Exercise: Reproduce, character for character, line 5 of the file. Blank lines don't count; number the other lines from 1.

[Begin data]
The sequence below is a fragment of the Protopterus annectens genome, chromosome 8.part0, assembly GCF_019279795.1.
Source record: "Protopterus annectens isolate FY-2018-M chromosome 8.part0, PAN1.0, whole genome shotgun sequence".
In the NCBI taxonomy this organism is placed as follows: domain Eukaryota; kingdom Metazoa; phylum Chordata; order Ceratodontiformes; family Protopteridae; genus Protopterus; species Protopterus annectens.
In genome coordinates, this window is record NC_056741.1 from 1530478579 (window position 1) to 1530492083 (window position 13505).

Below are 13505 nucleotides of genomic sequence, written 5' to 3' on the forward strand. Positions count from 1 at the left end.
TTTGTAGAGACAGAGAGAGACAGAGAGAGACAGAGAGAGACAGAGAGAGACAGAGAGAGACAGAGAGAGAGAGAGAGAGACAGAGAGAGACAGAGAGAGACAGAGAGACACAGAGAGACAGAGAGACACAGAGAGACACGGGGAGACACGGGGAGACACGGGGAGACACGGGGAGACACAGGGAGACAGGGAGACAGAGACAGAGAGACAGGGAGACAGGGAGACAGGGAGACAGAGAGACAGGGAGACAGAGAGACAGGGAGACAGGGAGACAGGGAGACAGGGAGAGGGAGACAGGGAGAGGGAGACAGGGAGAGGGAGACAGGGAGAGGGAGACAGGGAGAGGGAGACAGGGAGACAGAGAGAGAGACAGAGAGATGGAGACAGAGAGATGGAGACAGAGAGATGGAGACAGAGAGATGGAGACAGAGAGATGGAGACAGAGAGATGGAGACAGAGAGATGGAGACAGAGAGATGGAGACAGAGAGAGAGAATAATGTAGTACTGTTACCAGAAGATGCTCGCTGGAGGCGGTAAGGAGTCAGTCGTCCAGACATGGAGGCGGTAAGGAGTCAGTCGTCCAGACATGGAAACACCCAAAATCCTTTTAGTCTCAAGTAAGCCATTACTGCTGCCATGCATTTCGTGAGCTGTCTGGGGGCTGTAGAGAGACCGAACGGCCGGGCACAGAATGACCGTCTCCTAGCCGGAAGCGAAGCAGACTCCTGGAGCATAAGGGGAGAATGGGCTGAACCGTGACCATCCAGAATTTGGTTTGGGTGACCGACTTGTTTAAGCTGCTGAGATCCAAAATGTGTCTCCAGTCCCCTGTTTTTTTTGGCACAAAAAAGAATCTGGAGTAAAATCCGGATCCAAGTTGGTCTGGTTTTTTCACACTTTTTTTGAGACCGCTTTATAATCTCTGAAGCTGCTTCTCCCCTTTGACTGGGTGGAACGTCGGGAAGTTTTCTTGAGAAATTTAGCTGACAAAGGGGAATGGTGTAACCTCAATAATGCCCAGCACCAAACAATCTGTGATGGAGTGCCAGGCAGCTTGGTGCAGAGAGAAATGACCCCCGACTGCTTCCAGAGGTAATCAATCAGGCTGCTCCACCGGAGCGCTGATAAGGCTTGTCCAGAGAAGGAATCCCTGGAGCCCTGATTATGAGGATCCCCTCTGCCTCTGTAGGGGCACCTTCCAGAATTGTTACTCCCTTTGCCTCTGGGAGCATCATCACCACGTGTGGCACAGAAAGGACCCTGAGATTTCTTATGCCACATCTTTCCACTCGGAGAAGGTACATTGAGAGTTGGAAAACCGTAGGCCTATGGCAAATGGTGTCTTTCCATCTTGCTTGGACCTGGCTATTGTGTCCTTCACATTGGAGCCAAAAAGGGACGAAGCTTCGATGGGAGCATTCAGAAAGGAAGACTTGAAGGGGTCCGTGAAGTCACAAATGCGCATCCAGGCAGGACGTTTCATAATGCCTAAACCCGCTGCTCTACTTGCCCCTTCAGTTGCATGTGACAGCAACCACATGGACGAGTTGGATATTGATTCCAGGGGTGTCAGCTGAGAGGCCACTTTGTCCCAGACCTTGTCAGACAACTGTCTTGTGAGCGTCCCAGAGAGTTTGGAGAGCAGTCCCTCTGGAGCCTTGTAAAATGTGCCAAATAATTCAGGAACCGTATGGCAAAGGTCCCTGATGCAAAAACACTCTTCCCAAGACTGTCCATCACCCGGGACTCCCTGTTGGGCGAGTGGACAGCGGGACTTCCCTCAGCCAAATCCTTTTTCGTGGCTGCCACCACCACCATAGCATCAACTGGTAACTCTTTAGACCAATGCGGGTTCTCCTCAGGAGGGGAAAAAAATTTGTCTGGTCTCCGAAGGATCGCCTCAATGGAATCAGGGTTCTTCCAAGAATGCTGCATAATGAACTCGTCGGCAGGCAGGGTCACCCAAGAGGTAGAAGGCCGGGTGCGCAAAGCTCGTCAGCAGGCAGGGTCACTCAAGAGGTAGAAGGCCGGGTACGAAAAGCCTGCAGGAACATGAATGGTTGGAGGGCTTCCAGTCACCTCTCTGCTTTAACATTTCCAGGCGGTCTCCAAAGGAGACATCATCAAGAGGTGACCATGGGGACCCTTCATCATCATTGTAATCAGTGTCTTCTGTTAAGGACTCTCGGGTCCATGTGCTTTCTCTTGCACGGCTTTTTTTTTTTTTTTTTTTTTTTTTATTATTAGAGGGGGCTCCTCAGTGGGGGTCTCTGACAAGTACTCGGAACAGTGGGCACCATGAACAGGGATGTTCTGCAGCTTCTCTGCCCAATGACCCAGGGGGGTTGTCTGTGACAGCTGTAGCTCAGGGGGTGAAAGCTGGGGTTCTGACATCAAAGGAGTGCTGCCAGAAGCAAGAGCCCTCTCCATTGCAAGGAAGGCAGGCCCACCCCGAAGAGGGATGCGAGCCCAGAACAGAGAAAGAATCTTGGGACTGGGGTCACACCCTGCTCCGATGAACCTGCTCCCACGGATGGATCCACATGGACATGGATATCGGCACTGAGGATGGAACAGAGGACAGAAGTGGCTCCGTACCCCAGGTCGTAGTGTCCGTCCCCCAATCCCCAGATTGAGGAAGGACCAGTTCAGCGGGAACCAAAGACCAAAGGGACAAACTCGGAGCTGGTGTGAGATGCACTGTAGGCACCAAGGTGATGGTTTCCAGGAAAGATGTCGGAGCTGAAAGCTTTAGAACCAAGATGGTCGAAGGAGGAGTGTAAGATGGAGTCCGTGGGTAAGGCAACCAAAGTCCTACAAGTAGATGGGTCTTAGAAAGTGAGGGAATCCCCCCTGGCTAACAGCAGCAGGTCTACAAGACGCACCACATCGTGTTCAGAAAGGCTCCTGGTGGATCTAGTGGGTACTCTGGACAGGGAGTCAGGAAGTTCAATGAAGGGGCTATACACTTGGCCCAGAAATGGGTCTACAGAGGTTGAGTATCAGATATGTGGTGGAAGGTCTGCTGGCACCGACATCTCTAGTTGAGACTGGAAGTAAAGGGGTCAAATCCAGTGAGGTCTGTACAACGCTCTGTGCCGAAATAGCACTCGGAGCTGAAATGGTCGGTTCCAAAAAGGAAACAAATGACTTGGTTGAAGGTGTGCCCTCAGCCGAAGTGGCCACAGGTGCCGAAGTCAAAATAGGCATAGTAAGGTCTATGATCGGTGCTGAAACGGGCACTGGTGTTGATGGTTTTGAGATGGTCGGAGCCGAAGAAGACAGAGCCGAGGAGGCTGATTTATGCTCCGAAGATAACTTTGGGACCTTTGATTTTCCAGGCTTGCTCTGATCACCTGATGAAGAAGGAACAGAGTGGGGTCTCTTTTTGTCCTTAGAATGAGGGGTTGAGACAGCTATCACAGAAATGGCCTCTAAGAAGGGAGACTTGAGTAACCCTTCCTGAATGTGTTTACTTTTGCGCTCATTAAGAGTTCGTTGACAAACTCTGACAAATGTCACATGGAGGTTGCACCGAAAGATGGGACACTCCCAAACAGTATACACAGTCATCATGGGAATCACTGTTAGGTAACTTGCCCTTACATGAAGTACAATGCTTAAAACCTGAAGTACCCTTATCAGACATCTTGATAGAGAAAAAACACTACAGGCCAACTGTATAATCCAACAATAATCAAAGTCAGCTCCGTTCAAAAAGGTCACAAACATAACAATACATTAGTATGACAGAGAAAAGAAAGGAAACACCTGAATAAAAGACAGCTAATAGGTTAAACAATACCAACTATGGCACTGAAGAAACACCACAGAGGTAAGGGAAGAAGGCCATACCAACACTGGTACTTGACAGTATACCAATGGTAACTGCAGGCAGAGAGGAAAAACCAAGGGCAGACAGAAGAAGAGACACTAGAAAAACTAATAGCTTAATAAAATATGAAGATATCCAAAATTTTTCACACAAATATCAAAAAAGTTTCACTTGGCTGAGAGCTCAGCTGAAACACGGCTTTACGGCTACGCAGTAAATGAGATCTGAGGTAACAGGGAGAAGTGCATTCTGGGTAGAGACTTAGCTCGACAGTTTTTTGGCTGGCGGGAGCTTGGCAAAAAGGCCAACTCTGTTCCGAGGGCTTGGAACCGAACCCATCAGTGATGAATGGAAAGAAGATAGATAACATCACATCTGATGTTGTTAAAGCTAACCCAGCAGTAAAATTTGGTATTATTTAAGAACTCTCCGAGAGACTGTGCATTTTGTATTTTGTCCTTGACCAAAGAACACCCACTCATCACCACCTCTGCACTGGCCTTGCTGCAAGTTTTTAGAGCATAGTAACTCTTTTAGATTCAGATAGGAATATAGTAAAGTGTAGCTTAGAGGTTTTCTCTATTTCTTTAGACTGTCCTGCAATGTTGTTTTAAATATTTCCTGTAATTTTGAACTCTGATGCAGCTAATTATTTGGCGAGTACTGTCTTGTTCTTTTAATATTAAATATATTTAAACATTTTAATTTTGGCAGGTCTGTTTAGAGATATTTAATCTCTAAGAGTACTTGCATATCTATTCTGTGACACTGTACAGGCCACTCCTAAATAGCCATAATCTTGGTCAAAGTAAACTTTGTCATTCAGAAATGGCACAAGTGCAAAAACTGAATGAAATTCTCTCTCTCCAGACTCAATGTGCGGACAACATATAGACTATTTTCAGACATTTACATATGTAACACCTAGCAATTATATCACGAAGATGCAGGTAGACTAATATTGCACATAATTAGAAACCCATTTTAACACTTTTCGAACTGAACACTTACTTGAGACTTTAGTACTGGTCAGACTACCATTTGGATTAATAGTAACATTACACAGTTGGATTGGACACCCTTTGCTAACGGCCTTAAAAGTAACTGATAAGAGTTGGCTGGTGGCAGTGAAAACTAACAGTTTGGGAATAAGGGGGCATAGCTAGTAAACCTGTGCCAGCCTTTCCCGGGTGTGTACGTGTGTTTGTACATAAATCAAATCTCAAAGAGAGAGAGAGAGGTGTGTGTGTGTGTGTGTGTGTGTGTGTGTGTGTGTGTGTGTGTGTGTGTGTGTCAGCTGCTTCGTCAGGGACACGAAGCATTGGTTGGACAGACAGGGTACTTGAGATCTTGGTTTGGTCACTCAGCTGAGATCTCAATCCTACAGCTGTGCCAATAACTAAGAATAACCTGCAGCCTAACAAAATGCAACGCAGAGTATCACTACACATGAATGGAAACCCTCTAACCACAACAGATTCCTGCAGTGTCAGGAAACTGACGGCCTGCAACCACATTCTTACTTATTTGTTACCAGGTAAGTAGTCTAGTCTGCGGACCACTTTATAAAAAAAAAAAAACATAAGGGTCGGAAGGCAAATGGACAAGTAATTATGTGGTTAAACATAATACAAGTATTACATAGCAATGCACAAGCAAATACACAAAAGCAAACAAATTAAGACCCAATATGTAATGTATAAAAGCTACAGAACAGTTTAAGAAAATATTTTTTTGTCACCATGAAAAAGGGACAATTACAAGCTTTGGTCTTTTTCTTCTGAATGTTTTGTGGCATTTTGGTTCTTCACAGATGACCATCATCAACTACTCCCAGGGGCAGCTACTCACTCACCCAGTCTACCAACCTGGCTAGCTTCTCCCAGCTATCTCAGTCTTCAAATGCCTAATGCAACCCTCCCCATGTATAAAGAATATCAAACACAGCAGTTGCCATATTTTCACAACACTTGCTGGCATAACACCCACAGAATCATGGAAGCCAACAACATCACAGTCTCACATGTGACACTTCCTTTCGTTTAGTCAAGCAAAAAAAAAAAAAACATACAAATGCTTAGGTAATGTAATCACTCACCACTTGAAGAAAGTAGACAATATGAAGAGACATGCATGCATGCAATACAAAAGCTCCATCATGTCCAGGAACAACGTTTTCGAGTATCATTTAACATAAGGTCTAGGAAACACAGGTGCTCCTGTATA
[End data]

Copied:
Below are 13505 nucleotides of genomic sequence, written 5' to 3' on the forward strand. Positions count from 1 at the left end.